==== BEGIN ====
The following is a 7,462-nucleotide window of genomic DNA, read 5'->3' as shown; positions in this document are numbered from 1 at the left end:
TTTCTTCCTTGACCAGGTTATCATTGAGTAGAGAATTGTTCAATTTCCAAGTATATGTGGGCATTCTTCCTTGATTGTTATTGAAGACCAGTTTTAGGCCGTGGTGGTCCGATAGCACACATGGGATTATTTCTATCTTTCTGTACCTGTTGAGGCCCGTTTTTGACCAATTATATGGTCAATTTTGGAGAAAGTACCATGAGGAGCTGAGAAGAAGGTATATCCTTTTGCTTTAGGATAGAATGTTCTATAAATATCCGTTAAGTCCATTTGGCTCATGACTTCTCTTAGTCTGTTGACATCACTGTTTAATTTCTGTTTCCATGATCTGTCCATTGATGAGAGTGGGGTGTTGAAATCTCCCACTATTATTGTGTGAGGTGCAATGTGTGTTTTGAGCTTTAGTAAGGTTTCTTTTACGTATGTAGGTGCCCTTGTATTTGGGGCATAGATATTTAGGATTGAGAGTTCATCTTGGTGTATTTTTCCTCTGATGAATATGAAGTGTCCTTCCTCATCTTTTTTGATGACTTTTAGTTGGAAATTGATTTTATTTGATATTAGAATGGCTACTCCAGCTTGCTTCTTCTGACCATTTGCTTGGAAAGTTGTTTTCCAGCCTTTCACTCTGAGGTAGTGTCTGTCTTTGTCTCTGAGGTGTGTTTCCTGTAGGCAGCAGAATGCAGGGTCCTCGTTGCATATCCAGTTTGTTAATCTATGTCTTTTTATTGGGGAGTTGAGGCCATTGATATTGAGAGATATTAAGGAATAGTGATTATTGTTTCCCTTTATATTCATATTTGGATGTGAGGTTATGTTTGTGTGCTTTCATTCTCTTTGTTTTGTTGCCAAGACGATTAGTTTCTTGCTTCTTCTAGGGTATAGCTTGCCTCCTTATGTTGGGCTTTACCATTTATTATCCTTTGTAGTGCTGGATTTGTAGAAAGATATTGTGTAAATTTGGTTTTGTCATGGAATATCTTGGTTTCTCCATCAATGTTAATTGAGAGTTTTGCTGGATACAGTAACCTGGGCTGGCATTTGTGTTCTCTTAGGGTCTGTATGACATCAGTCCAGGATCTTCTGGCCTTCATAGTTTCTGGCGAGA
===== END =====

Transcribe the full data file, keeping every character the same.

The following is a 7,462-nucleotide window of genomic DNA, read 5'->3' as shown; positions in this document are numbered from 1 at the left end:
TTTCTTCCTTGACCAGGTTATCATTGAGTAGAGAATTGTTCAATTTCCAAGTATATGTGGGCATTCTTCCTTGATTGTTATTGAAGACCAGTTTTAGGCCGTGGTGGTCCGATAGCACACATGGGATTATTTCTATCTTTCTGTACCTGTTGAGGCCCGTTTTTGACCAATTATATGGTCAATTTTGGAGAAAGTACCATGAGGAGCTGAGAAGAAGGTATATCCTTTTGCTTTAGGATAGAATGTTCTATAAATATCCGTTAAGTCCATTTGGCTCATGACTTCTCTTAGTCTGTTGACATCACTGTTTAATTTCTGTTTCCATGATCTGTCCATTGATGAGAGTGGGGTGTTGAAATCTCCCACTATTATTGTGTGAGGTGCAATGTGTGTTTTGAGCTTTAGTAAGGTTTCTTTTACGTATGTAGGTGCCCTTGTATTTGGGGCATAGATATTTAGGATTGAGAGTTCATCTTGGTGTATTTTTCCTCTGATGAATATGAAGTGTCCTTCCTCATCTTTTTTGATGACTTTTAGTTGGAAATTGATTTTATTTGATATTAGAATGGCTACTCCAGCTTGCTTCTTCTGACCATTTGCTTGGAAAGTTGTTTTCCAGCCTTTCACTCTGAGGTAGTGTCTGTCTTTGTCTCTGAGGTGTGTTTCCTGTAGGCAGCAGAATGCAGGGTCCTCGTTGCATATCCAGTTTGTTAATCTATGTCTTTTTATTGGGGAGTTGAGGCCATTGATATTGAGAGATATTAAGGAATAGTGATTATTGTTTCCCTTTATATTCATATTTGGATGTGAGGTTATGTTTGTGTGCTTTCATTCTCTTTGTTTTGTTGCCAAGACGATTAGTTTCTTGCTTCTTCTAGGGTATAGCTTGCCTCCTTATGTTGGGCTTTACCATTTATTATCCTTTGTAGTGCTGGATTTGTAGAAAGATATTGTGTAAATTTGGTTTTGTCATGGAATATCTTGGTTTCTCCATCAATGTTAATTGAGAGTTTTGCTGGATACAGTAACCTGGGCTGGCATTTGTGTTCTCTTAGGGTCTGTATGACATCAGTCCAGGATCTTCTGGCCTTCATAGTTTCTGGCGAGA